I won't be around to read these books, but what an endowment for the future! Forest of the Future Library.
Margaret Atwood's book was the first in the project, and Scribbler Moon won't be read until 2114. In this interview (two years ago), Atwood says: "It freaks me out a bit when I think that many of these writers aren't born yet."
David Mitchell is the second writer selected. Each year an author is selected to write a book for the future library. None will be read until 2114. A hundred authors will write books for the future when the Norwegian forest will be harvested for limited editions.
I'm currently reading The Darkening Web: The War for Cyberspace by Alexander Klimburg. A little at a time. The influence of the Internet is so pervasive now--for both good and ill. Just a short excerpt from the description reveals why I find it necessary to take this one in small doses:
"Not only have hacking and cyber operations fundamentally changed the nature of political conflict—ensnaring states in a struggle to maintain a precarious peace that could rapidly collapse into all-out war—but the rise of covert influencing and information warfare has enabled these same global powers to create and disseminate their own distorted versions of reality in which anything is possible. At stake are not only our personal data or the electrical grid, but the Internet as we know it today—and with it the very existence of open and democratic societies."
Klimburg is certainly respected in the field of cyber security.
In between bouts of reading The Darkening Web, I continue reading my favorite escape genres: mysteries, fantasy, science fiction.
Two Sisters by Kerry Wilkinson, a new-to-me author, kept my attention.
After the death of Megan's parents, Megan and Chloe visit the family cottage in a seaside village, ostensibly to clean it out and put it up for sale. Megan, however, has another reason. She has received a postcard from Whitecliff, signed Z. Megan and Chloe's brother Zac disappeared from the village ten years previously.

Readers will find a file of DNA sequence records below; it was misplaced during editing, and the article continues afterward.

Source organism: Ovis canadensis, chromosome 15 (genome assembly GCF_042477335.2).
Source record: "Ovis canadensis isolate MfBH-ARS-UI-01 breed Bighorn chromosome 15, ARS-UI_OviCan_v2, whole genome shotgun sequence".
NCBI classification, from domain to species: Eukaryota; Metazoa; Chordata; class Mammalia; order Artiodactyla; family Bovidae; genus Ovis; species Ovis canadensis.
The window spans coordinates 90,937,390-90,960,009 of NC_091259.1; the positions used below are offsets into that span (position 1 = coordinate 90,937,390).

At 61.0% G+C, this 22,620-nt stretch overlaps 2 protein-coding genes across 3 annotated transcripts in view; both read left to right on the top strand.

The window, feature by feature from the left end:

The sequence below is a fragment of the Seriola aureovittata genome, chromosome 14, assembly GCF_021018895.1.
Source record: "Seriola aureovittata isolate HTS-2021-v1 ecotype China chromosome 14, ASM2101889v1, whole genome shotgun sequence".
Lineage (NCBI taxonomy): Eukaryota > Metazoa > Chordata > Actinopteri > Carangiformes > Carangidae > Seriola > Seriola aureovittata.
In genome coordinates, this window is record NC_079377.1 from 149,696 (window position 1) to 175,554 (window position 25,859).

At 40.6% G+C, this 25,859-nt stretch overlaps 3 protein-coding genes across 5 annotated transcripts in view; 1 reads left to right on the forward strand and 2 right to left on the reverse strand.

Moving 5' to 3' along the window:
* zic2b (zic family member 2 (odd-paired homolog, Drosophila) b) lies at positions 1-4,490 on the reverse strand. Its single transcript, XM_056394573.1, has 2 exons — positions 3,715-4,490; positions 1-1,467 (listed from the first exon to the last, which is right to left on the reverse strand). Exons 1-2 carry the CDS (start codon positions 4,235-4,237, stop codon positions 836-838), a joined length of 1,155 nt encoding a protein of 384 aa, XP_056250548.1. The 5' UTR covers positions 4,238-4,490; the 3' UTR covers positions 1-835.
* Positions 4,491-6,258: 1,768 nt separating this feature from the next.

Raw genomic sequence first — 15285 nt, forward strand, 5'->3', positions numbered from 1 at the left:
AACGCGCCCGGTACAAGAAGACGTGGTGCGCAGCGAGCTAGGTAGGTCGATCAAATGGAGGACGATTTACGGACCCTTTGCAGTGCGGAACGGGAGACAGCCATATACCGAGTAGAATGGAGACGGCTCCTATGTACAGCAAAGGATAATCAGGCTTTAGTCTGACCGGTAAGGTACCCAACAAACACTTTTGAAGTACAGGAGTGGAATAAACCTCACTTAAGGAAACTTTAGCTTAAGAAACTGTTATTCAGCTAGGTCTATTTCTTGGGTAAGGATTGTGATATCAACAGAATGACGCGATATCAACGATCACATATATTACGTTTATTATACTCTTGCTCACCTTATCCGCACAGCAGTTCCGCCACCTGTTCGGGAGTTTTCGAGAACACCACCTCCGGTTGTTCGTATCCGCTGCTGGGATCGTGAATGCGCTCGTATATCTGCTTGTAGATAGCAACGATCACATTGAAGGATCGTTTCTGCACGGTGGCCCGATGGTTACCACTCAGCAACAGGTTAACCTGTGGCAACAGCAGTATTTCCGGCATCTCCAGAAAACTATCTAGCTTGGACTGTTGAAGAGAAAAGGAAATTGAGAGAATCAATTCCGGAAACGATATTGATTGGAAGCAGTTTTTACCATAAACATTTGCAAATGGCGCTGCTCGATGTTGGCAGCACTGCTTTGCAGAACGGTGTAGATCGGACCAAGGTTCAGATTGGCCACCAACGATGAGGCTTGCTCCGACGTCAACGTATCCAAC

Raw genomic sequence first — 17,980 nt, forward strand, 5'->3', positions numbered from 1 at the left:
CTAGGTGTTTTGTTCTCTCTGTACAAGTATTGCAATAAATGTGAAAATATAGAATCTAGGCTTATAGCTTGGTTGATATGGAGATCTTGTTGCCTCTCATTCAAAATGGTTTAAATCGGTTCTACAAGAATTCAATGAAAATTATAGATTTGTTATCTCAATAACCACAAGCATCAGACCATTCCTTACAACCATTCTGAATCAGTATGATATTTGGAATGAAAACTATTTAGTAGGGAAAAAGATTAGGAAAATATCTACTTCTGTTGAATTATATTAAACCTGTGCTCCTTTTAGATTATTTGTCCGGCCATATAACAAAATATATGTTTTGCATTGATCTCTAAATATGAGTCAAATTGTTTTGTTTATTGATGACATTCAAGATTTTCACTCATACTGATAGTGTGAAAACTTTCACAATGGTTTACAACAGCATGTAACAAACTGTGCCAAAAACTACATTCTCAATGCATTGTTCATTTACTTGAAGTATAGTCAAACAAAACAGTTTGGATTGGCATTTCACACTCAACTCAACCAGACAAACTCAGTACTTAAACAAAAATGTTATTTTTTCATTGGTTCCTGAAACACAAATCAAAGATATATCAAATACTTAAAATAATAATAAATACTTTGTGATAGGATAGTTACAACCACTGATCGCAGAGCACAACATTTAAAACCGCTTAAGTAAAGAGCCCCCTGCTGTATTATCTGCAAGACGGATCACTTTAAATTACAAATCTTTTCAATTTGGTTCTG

This is the first book I've read by Wilkinson, but I'm interested in reading more.
Mystery/Psychological. June 23, 2017. Print length: 350 pages.
The Hollow Crown by Jeff Wheeler is the 4th book in the Kingfountain series, and I've enjoyed them all. This is not my favorite, but that may be partly because the story has moved to the second generation. I'm always reluctant to let favorite characters take on secondary roles.
Once again, Wheeler intertwines myth and history in the imagined world of Ceredigion, but the key player is no longer Owen Kiskaddon. Trynne, Owen's daughter, tries to subdue her desire to become a knight and become the Wizr her mother expects her to be. It seems, however, that the Kingfountain has plans for Trynne that support her own preference. Or maybe her preference is a result of Kingfountain magic.
I'm eager for the next book in this series.
Fantasy. June 13, 2017. Print length: 304 pages.
Their Lost Daughters is the second book in Joy Ellis's DI Jackman & DS Evans series. Ellis' Nikki Galena series is one of my favorites, and the Jackman/Evans series, is becoming a favorite as well.
Both series are set in the Fens, the marshy wetlands that extend through Lincolnshire, Cambridgeshire, and Norfolk. The landscape of the Fens is so important to both series that the Fens becomes a character in its own right.
The title gives a clue to the plot, but it is the characters who provide the cornerstone. DI Rowan Jackman and DS Marie Evans and their crew provide the grounding as the plot twists and the suspense builds.
I look forward to more books in both of Ellis' crime series, but fair warning, these books have some dark elements.
I missed this one on NetGalley, but it was available on Kindle Unlimited!
Police Procedural. 2017. Print length: 331 pages.